Speaker Resistance ?

Hello,
Not an E.E., so please bear with me a bit.
Have a 2" dia speaker in kid's toy. Seem like it doesn't work, but hard to get to, to verify.
It says 8 ohms.
I imagine that this is the Z, and not the dc resistance; correct ?
a. What might be a "typical" dc resistance for a really small (2") speaker like this ?
b. Can't get a really good look at it, as it is really embedded. It might be more of an electrostatic type of speaker, than the typical moving coil type.
How would your answers for (a) change, if this is so ?
Thanks, Bob
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8 ohms is 8 ohms. If you were to completely disconnect the speaker and connect an ohmmeter across it's leads, the ohmmeter would read 8 ohms.

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Even though I could not understand the OP, I do understand that you are WRONG! Ideally, the speaker voice coil would have a resistance of ZERO. Unfortunately, it is impossible to manufacture such voice coils short of having superconductivity. The impedance of the voice coil is ideally found by applying am ac signal voltage V, measuring the resulting current flow I and finding the impedance Z = V/I using complex numbers. The applied V is countered by a back emf so that Z is not equal to the measured resistance of the voice coil.
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Sam

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wrote:

Really? Did you even try measuring the resistance of an 8 ohm speaker before say that it won't measure 8 ohms?
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Yes. There is an advantage to having resistance in the voice coil. If the speaker is driven from a low impedance source, << 8 ohms. The back emf generated in the voice coil will be damped. Thus, a cheap speaker not well matched acoustically to the air, will not end up ringing at the mechanical resonant frequency of the speaker.
It helps to realize that a PM speaker is like a permanent magnet motor with the coil as armature. This motor does not require a commutator because the voltage reverses befor the voice coil hits a stop.
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Sam

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I've measured speakers before and yes, an 8 ohm speaker I measured was an ohm or two. In this case I doubt they'd invest much copper in a speaker for a cheap child's toy so I'd guess that one would probably read higher.
(Piezoelectric tweeters ohm out as infinite, however)
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snipped-for-privacy@world.std.spaamtrap.com (Michael Moroney) wrote:

With an ohmmeter--yes. But suppose you use an ac bridge. A typical bridge can usually be driven by an external generator as well as an internal generator usually at 1 kHz. An HP 200A or one of its descendants is typical.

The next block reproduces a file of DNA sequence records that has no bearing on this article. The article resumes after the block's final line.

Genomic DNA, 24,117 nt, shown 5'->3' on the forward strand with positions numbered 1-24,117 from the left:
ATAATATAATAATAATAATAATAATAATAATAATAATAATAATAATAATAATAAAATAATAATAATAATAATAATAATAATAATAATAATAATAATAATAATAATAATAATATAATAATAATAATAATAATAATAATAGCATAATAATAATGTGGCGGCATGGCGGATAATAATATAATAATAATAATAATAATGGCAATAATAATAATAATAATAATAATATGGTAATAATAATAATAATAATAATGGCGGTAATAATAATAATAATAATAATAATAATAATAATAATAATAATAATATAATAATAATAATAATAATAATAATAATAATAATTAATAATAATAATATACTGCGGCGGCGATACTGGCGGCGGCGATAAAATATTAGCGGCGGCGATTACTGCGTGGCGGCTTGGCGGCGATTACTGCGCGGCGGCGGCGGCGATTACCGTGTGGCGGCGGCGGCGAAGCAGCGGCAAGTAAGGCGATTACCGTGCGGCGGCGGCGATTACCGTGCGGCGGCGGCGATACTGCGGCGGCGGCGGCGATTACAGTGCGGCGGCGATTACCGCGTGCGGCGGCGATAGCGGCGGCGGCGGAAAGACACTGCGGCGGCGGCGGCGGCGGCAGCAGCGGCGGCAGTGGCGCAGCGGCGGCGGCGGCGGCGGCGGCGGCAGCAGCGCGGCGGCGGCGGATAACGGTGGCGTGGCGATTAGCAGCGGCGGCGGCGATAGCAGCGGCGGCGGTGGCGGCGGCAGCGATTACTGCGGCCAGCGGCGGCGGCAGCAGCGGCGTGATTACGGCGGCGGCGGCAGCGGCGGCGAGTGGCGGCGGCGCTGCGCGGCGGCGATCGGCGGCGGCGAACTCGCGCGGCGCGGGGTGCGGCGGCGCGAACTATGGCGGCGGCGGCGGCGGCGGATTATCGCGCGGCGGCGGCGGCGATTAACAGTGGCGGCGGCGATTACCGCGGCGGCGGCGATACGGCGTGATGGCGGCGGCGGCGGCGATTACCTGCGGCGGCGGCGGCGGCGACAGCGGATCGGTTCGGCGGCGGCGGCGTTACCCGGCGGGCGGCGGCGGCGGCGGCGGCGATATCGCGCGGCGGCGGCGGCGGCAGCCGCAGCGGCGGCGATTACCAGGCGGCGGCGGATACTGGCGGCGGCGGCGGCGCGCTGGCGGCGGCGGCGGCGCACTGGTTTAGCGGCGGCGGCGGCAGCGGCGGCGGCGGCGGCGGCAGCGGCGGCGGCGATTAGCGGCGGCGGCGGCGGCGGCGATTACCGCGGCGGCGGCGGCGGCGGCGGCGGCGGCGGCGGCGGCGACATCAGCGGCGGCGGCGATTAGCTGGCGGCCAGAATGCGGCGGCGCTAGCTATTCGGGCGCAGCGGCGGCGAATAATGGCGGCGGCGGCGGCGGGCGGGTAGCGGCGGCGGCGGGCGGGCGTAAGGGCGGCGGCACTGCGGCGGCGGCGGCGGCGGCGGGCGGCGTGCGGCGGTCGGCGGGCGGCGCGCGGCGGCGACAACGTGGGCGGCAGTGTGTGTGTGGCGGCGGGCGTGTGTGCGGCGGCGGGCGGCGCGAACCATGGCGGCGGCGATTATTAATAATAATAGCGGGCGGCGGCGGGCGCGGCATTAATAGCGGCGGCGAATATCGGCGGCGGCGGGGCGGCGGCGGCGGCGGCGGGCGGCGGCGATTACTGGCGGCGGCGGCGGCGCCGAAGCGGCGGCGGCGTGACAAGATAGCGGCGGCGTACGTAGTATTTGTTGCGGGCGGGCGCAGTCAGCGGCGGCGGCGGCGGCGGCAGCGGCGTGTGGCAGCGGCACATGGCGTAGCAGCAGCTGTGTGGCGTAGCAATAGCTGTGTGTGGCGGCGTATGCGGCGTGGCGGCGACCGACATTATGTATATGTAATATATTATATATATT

At low frequencies, the equivalent circuit of the crystal or film will look like a capacitor in parallel with a resistor. As frequency increases, the resistance drops from infinity. The capacitive reactance also drops. As the mechanical resonant frequency is approached, the reactance drops until it (ideally) reaches zero at resonance.
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Sam

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Oh I know all that. I have a degree in electrical engineering. I just mentioned that for the poster who seems to think 8 ohms is 8 ohms, DC to daylight.
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A little investigation would show that typically a speakers resistance is 2/3 to 3/4 of the speakers impedance. So your 8 ohm speaker will probably read around 6 ohms or so with a multimeter.
dave y.
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USE GRAMMATICAL SENTENCES so that we can understand you.
wrote:

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Sam

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Probably about 3/4 - 7/8th of the impedance. For a higher power speaker, the resistance will be significantly lower.

A passive electrostatic speaker is capacitive, but they are normally used for higher frequences only, together with a coil speaker for the lower frequencies.
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Andrew Gabriel
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On 9/4/2012 6:21 PM, Bob wrote:

Hi Bob, If it says 8 ohms on it,it is most likely just a cheap speaker you could get at rat shack in several diameters. Not sure what you mean by "Seem like it doesn't work " Does sound come out of it or not? The speaker is not the only thing responsible for the sound. It's also down on the list of failures on such products.
Tom
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Bob wrote:

If the reason for this discussion is to see if it works, just put a 1.5 v battery across it intermittently and see if it crackles.
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